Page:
Also, know the area you'll be going into before heading out on your trip including any dangers. This will help you to plan a route to safety and make a contingency plan should anything happen. Everyone needs to be involved in the process, and needs to know the details. Finally, everyone needs to agree with the planifications and the trip itinerary before heading out.

Always head out with the proper equipment for the trip you are about to undertake, taking into account the season and the environment, the number of persons in the group etc.

This is a skill because it is essential to know why and how to make a proper pre-trip plan and itinerary in order to avoid possible problems in the field. It is also to have solutions should you get into trouble once out in the woods or other remote area.

A well thought out itinerary is essential to your safety and that of the group. Plan escape routes, having a system in place to be able to regroup if someone gets lost or left behind, and in fine have a contingency plan for the unexpected as much as that is possible.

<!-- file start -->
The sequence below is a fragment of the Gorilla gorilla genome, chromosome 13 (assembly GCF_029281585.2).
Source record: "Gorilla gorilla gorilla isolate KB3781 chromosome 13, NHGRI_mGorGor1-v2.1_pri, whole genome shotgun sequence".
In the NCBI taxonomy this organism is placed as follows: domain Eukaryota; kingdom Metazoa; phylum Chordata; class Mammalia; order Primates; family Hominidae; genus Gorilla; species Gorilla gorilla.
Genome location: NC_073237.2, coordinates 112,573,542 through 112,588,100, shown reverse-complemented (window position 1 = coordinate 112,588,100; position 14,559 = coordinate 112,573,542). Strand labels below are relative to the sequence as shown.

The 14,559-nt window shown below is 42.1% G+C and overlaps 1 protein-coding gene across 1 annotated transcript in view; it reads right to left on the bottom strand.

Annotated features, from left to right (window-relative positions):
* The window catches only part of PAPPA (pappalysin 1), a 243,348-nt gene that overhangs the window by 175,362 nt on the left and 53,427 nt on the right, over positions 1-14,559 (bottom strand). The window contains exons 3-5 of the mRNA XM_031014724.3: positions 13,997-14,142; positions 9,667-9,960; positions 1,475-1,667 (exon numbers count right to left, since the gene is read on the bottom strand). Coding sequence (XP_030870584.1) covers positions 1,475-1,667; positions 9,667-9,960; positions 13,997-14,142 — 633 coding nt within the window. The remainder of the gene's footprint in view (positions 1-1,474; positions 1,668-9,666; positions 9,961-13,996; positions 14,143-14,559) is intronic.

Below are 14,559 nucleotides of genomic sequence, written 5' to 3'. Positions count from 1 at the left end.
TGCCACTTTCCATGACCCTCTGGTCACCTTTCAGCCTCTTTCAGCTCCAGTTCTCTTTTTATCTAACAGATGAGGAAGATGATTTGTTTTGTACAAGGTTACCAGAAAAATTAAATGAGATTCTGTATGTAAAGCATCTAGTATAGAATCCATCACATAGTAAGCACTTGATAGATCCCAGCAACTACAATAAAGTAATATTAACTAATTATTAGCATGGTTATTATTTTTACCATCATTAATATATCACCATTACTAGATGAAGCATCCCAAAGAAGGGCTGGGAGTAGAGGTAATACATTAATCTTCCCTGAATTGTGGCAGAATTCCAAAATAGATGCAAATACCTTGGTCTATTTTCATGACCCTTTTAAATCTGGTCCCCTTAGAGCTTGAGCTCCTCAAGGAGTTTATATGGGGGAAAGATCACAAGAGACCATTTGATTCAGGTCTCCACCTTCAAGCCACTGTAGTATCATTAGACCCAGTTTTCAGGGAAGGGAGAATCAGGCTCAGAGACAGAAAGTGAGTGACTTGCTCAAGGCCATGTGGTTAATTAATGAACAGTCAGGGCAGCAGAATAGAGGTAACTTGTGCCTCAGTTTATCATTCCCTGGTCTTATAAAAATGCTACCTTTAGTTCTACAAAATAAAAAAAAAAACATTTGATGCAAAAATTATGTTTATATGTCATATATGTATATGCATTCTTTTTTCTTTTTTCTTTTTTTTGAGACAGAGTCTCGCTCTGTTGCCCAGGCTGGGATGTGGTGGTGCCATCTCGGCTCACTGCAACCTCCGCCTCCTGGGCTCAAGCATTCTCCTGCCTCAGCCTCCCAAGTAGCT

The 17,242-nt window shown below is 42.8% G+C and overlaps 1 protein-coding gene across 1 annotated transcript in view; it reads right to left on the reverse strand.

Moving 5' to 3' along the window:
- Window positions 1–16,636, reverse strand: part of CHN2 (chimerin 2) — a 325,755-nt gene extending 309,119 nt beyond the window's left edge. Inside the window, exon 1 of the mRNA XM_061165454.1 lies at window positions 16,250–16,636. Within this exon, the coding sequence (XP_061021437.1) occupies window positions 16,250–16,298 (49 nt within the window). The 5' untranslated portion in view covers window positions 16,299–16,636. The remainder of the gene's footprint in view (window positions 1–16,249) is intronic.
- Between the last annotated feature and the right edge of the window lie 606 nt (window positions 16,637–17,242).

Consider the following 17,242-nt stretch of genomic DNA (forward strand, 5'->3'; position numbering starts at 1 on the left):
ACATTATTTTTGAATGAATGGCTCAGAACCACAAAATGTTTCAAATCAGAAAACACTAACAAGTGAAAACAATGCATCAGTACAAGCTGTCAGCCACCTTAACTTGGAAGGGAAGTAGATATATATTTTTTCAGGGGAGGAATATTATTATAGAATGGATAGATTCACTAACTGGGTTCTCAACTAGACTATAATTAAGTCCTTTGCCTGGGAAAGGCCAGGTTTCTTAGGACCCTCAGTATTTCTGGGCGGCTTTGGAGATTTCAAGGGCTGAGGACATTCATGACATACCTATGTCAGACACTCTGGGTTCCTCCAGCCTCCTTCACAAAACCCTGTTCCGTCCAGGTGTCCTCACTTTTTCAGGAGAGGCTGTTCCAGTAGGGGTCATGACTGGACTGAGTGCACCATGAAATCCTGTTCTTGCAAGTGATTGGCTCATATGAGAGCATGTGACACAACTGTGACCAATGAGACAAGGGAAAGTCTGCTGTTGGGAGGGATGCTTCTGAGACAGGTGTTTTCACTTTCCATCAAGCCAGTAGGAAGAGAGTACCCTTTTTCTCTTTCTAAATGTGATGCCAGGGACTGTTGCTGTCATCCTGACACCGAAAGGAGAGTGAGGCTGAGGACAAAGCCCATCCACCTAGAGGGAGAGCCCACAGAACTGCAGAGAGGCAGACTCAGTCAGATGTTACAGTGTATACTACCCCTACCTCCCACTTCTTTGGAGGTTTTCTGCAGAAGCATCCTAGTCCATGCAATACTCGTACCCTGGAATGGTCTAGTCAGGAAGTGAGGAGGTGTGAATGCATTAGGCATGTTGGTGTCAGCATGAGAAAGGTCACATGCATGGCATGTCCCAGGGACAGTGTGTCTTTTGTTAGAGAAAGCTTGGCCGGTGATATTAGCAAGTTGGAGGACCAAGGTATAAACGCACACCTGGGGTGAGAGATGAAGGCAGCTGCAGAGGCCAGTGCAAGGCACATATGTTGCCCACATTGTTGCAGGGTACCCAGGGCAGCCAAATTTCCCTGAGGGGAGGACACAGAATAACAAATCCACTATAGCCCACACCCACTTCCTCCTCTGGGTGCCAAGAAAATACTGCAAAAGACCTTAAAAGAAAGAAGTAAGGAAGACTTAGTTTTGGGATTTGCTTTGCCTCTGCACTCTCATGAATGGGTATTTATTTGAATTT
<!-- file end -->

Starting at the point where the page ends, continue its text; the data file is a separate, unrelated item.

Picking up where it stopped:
Look at the potential trouble spots that may occur during the trip such as a particularly difficult or technical section you'll confront. Are all members of the group prepared mentally and physically, and are they sufficiently experienced for the proposed trip? Are there any potential personality conflicts that may occur that could compromise the safety of the group? If there are any problems, re-evaluate your itinerary. It may be necessary to consider denying a person or persons participation in the trip that is planned. This is because they do not have the experience level required or the physical condition or proper attitude etc. To do otherwise would be to introduce an increased risk factor that may jeopardize the group.